My piece on one of Spurs’ last surviving former players from the early 1950’s – John Gibbons:

My piece on one of Spurs’ last surviving former players from the early 1950’s – John Gibbons:

CD34AB3A-2BC8-4773-A892-F801588C9D81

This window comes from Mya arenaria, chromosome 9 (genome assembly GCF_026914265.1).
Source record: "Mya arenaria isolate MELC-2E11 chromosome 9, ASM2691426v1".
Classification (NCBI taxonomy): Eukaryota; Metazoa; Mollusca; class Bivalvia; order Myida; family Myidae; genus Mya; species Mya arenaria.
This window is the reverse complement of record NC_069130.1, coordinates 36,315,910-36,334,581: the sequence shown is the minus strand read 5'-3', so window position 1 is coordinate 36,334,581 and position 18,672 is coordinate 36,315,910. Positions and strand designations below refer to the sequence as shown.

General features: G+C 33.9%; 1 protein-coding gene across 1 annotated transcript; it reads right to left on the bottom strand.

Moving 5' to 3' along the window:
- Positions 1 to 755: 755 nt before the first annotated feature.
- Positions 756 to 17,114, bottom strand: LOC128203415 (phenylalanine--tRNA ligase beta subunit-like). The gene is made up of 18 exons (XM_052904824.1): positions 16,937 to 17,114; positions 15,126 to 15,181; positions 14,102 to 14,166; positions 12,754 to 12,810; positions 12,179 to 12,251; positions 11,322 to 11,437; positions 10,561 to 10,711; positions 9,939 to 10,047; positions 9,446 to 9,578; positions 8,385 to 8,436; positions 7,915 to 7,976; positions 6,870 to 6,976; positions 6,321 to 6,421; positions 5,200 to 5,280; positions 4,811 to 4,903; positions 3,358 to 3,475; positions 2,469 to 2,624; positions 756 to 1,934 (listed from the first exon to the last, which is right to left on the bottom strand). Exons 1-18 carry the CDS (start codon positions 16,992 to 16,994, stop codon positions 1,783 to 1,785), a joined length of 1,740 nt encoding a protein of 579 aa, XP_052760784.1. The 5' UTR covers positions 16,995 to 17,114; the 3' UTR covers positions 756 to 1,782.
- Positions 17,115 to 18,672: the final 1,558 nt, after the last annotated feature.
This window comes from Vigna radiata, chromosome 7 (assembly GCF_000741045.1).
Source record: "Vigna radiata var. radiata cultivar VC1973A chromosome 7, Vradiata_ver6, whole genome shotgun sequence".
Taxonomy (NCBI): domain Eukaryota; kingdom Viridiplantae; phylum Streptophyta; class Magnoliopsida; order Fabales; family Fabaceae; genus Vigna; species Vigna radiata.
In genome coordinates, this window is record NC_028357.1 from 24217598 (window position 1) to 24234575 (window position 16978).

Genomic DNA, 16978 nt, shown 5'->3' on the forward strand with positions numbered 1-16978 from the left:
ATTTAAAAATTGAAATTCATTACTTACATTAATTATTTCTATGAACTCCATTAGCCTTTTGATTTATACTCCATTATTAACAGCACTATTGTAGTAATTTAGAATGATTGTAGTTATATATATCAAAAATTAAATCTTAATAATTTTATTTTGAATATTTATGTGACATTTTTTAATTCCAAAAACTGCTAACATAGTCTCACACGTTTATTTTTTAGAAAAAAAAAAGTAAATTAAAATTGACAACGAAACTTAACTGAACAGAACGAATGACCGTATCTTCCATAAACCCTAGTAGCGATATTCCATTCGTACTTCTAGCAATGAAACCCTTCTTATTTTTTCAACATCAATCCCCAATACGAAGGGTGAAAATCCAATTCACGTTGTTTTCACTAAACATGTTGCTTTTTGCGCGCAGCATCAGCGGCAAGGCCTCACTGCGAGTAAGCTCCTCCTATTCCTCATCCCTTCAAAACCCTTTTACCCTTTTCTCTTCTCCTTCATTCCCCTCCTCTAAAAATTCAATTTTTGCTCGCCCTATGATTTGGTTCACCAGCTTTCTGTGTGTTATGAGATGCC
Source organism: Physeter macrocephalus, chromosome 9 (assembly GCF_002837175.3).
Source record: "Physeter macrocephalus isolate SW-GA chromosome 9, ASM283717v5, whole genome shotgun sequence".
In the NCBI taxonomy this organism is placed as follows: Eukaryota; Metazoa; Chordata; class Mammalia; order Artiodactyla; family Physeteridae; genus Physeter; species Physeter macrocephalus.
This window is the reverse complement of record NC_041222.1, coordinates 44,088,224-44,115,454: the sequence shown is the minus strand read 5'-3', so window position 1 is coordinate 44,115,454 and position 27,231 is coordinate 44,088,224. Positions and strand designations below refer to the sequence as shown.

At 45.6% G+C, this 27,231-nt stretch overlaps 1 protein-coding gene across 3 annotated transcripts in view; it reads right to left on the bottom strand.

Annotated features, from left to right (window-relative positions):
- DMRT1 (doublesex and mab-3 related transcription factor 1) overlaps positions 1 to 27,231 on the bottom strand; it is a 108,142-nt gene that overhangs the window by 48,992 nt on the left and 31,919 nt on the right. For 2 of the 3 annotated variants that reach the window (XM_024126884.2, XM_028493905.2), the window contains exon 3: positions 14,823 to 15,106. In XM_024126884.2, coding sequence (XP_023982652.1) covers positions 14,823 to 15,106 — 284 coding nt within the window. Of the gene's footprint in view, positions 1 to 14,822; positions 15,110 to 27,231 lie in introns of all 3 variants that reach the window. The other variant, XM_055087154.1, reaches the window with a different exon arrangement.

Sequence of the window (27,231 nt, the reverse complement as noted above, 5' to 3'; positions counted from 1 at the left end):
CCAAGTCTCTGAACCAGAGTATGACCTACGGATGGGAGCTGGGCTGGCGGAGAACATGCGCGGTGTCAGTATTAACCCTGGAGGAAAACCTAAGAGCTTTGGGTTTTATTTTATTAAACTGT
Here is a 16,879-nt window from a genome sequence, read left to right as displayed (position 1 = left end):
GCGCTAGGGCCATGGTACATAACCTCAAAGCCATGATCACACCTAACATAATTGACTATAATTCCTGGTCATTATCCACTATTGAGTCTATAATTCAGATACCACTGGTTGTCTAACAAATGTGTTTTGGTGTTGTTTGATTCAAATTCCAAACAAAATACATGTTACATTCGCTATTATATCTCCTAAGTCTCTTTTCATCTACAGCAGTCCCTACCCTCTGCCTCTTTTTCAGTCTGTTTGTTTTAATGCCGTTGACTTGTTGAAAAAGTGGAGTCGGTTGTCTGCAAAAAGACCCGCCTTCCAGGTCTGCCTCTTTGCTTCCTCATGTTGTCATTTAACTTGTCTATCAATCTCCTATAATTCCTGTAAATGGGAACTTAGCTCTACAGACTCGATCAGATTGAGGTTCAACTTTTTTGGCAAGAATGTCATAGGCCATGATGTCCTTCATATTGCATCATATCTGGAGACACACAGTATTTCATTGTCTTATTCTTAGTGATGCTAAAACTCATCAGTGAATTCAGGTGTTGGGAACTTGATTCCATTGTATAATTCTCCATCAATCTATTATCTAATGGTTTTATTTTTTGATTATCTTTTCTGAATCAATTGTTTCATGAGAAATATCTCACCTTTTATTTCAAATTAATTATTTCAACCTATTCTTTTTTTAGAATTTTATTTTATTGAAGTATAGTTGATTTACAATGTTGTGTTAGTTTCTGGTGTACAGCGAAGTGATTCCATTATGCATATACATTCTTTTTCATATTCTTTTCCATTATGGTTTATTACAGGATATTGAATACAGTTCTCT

Back in the year 1950 Tottenham Hotspur football club was being moulded by manager Arthur Rowe into a side capable of achieving great things. During the 1949-50 season Rowe had guided Spurs to win the old second division, and get them promoted back to the first division where they belonged. With players such as goalkeeper Ted Ditchburn, commanding centre half Harry Clarke, wing halves Ron Burgess and Bill Nicholson, and centre forward Len Duquemin, Spurs had a richly talented squad of players with talent and potential aplenty. During the 1950-51 season with Arthur Rowe’s revolutionary push and run style of football, Spurs would go onto spectacularly clinch the first division title for the first time in their history. This was not only a historic time in our clubs history, but also in the history of English football. To have been a player and have been on the books at Spurs during this magical time in the clubs history in the 1950’s, must have been a sensational and invaluable experience. One young man named John Ronald Gibbons experienced just that after joining Spurs during the 1949/50 season from Ipswich Town. Gibbons who was then a budding centre forward who had previously had first team experience with QPR and Ipswich Town, weighed around 11 stone and stood at five feet, ten inches tall. A bustling centre forward who liked to chase the ball, Gibbons stayed at the Lilywhites for three seasons and although he didn’t make a competitive appearance for the first team, he did play in a talented A and reserve team. Still going strong at the age of 95 John still follows Spurs and enjoys watching football. With the help of John’s son Paul I was able to write this brief piece on his footballing career and time at Spurs. Born John Ronald Gibbons on the eighth of April 1925 in Charlton south-east London, the young John Gibbons used to collect Will’s and Ogden’s football heroes cigarette cards. These cards would have had the likes of the great former Everton striker Dixie Dean on them, players who the young football fan John would have undoubtedly looked up to.